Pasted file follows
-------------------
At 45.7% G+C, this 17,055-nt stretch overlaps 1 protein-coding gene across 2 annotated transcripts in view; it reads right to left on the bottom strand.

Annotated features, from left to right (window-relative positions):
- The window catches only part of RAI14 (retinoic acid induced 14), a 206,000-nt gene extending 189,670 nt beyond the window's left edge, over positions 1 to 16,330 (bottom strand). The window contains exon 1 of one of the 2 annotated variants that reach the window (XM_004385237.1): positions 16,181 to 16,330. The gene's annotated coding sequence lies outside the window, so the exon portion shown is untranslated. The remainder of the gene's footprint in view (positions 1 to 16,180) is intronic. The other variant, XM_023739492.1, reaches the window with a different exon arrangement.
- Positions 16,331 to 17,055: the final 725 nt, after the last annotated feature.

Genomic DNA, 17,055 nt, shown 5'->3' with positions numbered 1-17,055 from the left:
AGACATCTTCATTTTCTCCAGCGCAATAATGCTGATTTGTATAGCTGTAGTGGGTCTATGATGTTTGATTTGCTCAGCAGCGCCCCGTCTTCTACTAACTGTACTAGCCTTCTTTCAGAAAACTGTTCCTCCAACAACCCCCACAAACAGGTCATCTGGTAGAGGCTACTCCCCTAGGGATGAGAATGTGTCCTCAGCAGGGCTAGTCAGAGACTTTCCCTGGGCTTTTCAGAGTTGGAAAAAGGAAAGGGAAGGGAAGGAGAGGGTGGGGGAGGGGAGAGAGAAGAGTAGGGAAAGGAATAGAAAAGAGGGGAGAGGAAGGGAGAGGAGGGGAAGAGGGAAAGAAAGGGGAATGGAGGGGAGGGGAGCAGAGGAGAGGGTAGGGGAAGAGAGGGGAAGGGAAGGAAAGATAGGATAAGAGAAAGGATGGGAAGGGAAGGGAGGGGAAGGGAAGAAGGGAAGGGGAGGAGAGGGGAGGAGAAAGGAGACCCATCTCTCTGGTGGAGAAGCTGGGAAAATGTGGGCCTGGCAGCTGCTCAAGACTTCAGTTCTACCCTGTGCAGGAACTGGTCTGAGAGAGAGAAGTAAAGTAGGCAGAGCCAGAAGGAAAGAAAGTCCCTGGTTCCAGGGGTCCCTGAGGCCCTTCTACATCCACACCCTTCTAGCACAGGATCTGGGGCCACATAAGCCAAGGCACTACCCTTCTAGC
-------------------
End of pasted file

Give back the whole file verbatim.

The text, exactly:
At 45.7% G+C, this 17,055-nt stretch overlaps 1 protein-coding gene across 2 annotated transcripts in view; it reads right to left on the bottom strand.

Annotated features, from left to right (window-relative positions):
- The window catches only part of RAI14 (retinoic acid induced 14), a 206,000-nt gene extending 189,670 nt beyond the window's left edge, over positions 1 to 16,330 (bottom strand). The window contains exon 1 of one of the 2 annotated variants that reach the window (XM_004385237.1): positions 16,181 to 16,330. The gene's annotated coding sequence lies outside the window, so the exon portion shown is untranslated. The remainder of the gene's footprint in view (positions 1 to 16,180) is intronic. The other variant, XM_023739492.1, reaches the window with a different exon arrangement.
- Positions 16,331 to 17,055: the final 725 nt, after the last annotated feature.

Genomic DNA, 17,055 nt, shown 5'->3' with positions numbered 1-17,055 from the left:
AGACATCTTCATTTTCTCCAGCGCAATAATGCTGATTTGTATAGCTGTAGTGGGTCTATGATGTTTGATTTGCTCAGCAGCGCCCCGTCTTCTACTAACTGTACTAGCCTTCTTTCAGAAAACTGTTCCTCCAACAACCCCCACAAACAGGTCATCTGGTAGAGGCTACTCCCCTAGGGATGAGAATGTGTCCTCAGCAGGGCTAGTCAGAGACTTTCCCTGGGCTTTTCAGAGTTGGAAAAAGGAAAGGGAAGGGAAGGAGAGGGTGGGGGAGGGGAGAGAGAAGAGTAGGGAAAGGAATAGAAAAGAGGGGAGAGGAAGGGAGAGGAGGGGAAGAGGGAAAGAAAGGGGAATGGAGGGGAGGGGAGCAGAGGAGAGGGTAGGGGAAGAGAGGGGAAGGGAAGGAAAGATAGGATAAGAGAAAGGATGGGAAGGGAAGGGAGGGGAAGGGAAGAAGGGAAGGGGAGGAGAGGGGAGGAGAAAGGAGACCCATCTCTCTGGTGGAGAAGCTGGGAAAATGTGGGCCTGGCAGCTGCTCAAGACTTCAGTTCTACCCTGTGCAGGAACTGGTCTGAGAGAGAGAAGTAAAGTAGGCAGAGCCAGAAGGAAAGAAAGTCCCTGGTTCCAGGGGTCCCTGAGGCCCTTCTACATCCACACCCTTCTAGCACAGGATCTGGGGCCACATAAGCCAAGGCACTACCCTTCTAGC